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New Zealand Announces Amendments To Its Patent Regulations

Issued: March 21 2018

The Intellectual Property Office of New Zealand has announced that the New Zealand Patent Regulations will soon be subject to a number of adjustments. The amended regulations, Patents Amendment Regulations 2018, will come into force on April 5, 2018.

We briefly summarise the changes in this article.

Address for service

Reg. 3(1) will be amended to specify that an address for service may be an Australian or a New Zealand address. Currently only a New Zealand address could be the address for service. This will allow Australian attorneys to act in New Zealand while maintaining an address in only one country.

Divisional patent application content

Reg. 52(3), which requires that a divisional application must not be filed with claims for substantially the same matter as claimed in the parent application, will be revoked.  In its place, Reg. 82 will be amended to specify that a divisional application or parent application must not be accepted with claims for substantially the same matter as claimed in the other application.

This amendment resolves a lingering question as to whether or not a divisional application filed with claims overlapping with the claims of the parent application is validly filed. While advice from the IPONZ was that such applications were validly filed, this amendment clarifies that this is the case.

Micro-organism deposit requirements

Reg. 59 will be amended to specify that the prescribed period for fulfilling the deposit requirements for micro-organisms is 12 months after the date of issue of a first examination report (i.e., submission of a receipt for the deposit from the prescribed depositary institution to which the deposit was made). Currently this period is 3 months after the date that the micro-organism is deposited with the depositary institution.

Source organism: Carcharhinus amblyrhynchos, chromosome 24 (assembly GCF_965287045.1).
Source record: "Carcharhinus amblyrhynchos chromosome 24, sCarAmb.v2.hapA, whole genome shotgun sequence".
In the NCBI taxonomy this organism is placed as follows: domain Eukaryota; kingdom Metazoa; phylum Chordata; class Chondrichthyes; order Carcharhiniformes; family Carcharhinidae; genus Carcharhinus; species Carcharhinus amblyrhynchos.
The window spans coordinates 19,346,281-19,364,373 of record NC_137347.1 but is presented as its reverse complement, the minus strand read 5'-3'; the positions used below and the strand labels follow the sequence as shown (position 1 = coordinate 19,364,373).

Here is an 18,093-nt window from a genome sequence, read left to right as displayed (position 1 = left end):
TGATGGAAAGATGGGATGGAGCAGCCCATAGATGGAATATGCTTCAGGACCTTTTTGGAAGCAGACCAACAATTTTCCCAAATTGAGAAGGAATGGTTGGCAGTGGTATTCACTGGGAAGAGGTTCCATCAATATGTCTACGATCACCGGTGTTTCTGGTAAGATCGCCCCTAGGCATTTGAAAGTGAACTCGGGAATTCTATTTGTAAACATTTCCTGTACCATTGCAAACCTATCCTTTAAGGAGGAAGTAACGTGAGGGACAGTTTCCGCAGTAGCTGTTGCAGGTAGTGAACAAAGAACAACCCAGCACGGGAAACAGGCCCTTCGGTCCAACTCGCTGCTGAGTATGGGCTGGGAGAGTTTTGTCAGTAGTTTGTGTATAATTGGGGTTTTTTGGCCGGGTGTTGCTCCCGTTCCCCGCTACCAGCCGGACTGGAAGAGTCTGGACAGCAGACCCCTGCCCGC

The change of deadline should prove far less onerous for Applicants, who may now wait until examination of their New Zealand application before submitting their deposit receipt.

Form requirements for filed documents

Reg. 19(2)(b) will be revoked so that the only requirements that need to be satisfied to obtain a filing date for a document are that the document is legible and is accompanied by any prescribed fee or penalty. Currently, a document must also comply with the requirements of the Act and Regulations to be considered filed. This requirement will no longer apply.

It would appear that this amendment is aimed at making it easier to obtain a filing date and satisfy relevant deadlines, without the need for fulfilling all formalities requirements set by the Act and Regulations.

Amendments to the complete specification of a PCT application

Reg. 61 will be amended to specify a 22 month period after the earliest priority date for amending documents forming part of the complete specification of a PCT application (Article 34 PCT). Currently, the prescribed time limit is 19 months.

This change is made to bring the Regulations in line with revised international requirements.

Time provisions for filing a counterstatement in patent revocation proceedings

Regs. 103, 104, and 161 will be amended to clarify that the period for filing a counter-statement to an application for revocation of a patent may be extended under either Reg. 103 or Reg. 161.

It will now be possible to extend the period for filing a counter-statement to an application for revocation under both provisions provided the first extension is made under Reg. 161, with the second extension being made under Reg. 103 (an extension under Reg. 161 will not be possible if an extension is already granted under Reg. 103).

About the Author

Dr. Aaron Olsen

Senior Associate / Patent Attorney

Chemical / Life Sciences Team

Sydney, Australia


Guy Tucker

Principal / Patent Attorney

Engineering & ICT Team

Sydney, Australia


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